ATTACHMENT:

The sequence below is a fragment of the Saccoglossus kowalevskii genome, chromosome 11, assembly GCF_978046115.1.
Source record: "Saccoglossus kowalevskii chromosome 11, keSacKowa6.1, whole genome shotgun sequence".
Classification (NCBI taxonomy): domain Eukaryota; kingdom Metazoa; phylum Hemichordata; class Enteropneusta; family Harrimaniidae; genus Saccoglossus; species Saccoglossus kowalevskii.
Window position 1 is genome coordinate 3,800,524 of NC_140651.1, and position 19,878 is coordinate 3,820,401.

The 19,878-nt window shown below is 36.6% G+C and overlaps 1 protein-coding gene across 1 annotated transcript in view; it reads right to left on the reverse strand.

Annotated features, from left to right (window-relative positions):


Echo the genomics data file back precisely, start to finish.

The sequence below is a fragment of the Saccoglossus kowalevskii genome, chromosome 11, assembly GCF_978046115.1.
Source record: "Saccoglossus kowalevskii chromosome 11, keSacKowa6.1, whole genome shotgun sequence".
Classification (NCBI taxonomy): domain Eukaryota; kingdom Metazoa; phylum Hemichordata; class Enteropneusta; family Harrimaniidae; genus Saccoglossus; species Saccoglossus kowalevskii.
Window position 1 is genome coordinate 3,800,524 of NC_140651.1, and position 19,878 is coordinate 3,820,401.

The 19,878-nt window shown below is 36.6% G+C and overlaps 1 protein-coding gene across 1 annotated transcript in view; it reads right to left on the reverse strand.

Annotated features, from left to right (window-relative positions):